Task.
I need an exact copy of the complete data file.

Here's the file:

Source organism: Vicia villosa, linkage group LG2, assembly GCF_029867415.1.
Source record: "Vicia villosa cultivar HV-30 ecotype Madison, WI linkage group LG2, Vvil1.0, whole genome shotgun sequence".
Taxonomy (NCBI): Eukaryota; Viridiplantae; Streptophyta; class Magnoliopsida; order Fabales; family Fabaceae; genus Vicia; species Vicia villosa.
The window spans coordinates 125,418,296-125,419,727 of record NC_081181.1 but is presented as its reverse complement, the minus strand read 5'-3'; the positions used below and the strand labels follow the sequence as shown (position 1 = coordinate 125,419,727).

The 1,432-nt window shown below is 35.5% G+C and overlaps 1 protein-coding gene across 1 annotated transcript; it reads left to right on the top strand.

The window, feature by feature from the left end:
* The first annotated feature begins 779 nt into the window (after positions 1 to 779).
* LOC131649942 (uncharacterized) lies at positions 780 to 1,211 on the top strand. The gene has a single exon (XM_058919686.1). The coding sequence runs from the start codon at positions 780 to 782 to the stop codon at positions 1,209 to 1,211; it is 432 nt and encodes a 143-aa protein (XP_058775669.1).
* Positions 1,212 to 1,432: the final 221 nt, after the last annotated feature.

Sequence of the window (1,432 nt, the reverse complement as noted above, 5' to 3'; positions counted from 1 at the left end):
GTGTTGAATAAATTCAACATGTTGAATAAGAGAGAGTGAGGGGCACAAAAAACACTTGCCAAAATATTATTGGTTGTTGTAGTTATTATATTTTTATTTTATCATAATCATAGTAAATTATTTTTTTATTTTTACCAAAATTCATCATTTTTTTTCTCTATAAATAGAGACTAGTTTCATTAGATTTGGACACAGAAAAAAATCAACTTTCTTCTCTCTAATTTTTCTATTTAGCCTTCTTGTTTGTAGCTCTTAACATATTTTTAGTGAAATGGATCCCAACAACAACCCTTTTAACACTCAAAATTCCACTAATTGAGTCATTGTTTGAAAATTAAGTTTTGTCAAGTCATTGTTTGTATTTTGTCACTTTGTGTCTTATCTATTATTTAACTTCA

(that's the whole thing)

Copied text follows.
Source organism: Vicia villosa, linkage group LG2, assembly GCF_029867415.1.
Source record: "Vicia villosa cultivar HV-30 ecotype Madison, WI linkage group LG2, Vvil1.0, whole genome shotgun sequence".
Taxonomy (NCBI): Eukaryota; Viridiplantae; Streptophyta; class Magnoliopsida; order Fabales; family Fabaceae; genus Vicia; species Vicia villosa.
The window spans coordinates 125,418,296-125,419,727 of record NC_081181.1 but is presented as its reverse complement, the minus strand read 5'-3'; the positions used below and the strand labels follow the sequence as shown (position 1 = coordinate 125,419,727).

The 1,432-nt window shown below is 35.5% G+C and overlaps 1 protein-coding gene across 1 annotated transcript; it reads left to right on the top strand.

The window, feature by feature from the left end:
* The first annotated feature begins 779 nt into the window (after positions 1 to 779).
* LOC131649942 (uncharacterized) lies at positions 780 to 1,211 on the top strand. The gene has a single exon (XM_058919686.1). The coding sequence runs from the start codon at positions 780 to 782 to the stop codon at positions 1,209 to 1,211; it is 432 nt and encodes a 143-aa protein (XP_058775669.1).
* Positions 1,212 to 1,432: the final 221 nt, after the last annotated feature.

Sequence of the window (1,432 nt, the reverse complement as noted above, 5' to 3'; positions counted from 1 at the left end):
GTGTTGAATAAATTCAACATGTTGAATAAGAGAGAGTGAGGGGCACAAAAAACACTTGCCAAAATATTATTGGTTGTTGTAGTTATTATATTTTTATTTTATCATAATCATAGTAAATTATTTTTTTATTTTTACCAAAATTCATCATTTTTTTTCTCTATAAATAGAGACTAGTTTCATTAGATTTGGACACAGAAAAAAATCAACTTTCTTCTCTCTAATTTTTCTATTTAGCCTTCTTGTTTGTAGCTCTTAACATATTTTTAGTGAAATGGATCCCAACAACAACCCTTTTAACACTCAAAATTCCACTAATTGAGTCATTGTTTGAAAATTAAGTTTTGTCAAGTCATTGTTTGTATTTTGTCACTTTGTGTCTTATCTATTATTTAACTTCA